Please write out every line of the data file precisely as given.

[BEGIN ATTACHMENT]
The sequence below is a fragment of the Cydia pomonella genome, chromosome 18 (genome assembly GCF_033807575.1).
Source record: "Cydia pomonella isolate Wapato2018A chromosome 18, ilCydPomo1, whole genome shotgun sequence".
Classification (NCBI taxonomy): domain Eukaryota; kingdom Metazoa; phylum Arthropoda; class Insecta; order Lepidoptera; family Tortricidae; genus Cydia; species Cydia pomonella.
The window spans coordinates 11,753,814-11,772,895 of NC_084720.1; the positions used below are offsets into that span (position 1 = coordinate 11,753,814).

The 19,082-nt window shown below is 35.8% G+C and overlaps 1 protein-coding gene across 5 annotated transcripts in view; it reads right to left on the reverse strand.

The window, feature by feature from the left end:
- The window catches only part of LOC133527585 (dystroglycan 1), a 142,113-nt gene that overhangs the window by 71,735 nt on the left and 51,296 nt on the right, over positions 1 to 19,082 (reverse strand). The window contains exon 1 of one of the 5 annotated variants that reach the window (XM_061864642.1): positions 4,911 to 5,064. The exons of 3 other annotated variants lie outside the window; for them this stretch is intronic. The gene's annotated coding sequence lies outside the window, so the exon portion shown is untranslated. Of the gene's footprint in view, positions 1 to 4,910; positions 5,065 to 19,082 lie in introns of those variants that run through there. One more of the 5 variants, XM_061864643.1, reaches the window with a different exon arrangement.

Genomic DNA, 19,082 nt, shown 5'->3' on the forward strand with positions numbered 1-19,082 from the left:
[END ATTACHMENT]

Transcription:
The sequence below is a fragment of the Cydia pomonella genome, chromosome 18 (genome assembly GCF_033807575.1).
Source record: "Cydia pomonella isolate Wapato2018A chromosome 18, ilCydPomo1, whole genome shotgun sequence".
Classification (NCBI taxonomy): domain Eukaryota; kingdom Metazoa; phylum Arthropoda; class Insecta; order Lepidoptera; family Tortricidae; genus Cydia; species Cydia pomonella.
The window spans coordinates 11,753,814-11,772,895 of NC_084720.1; the positions used below are offsets into that span (position 1 = coordinate 11,753,814).

The 19,082-nt window shown below is 35.8% G+C and overlaps 1 protein-coding gene across 5 annotated transcripts in view; it reads right to left on the reverse strand.

The window, feature by feature from the left end:
- The window catches only part of LOC133527585 (dystroglycan 1), a 142,113-nt gene that overhangs the window by 71,735 nt on the left and 51,296 nt on the right, over positions 1 to 19,082 (reverse strand). The window contains exon 1 of one of the 5 annotated variants that reach the window (XM_061864642.1): positions 4,911 to 5,064. The exons of 3 other annotated variants lie outside the window; for them this stretch is intronic. The gene's annotated coding sequence lies outside the window, so the exon portion shown is untranslated. Of the gene's footprint in view, positions 1 to 4,910; positions 5,065 to 19,082 lie in introns of those variants that run through there. One more of the 5 variants, XM_061864643.1, reaches the window with a different exon arrangement.

Genomic DNA, 19,082 nt, shown 5'->3' on the forward strand with positions numbered 1-19,082 from the left: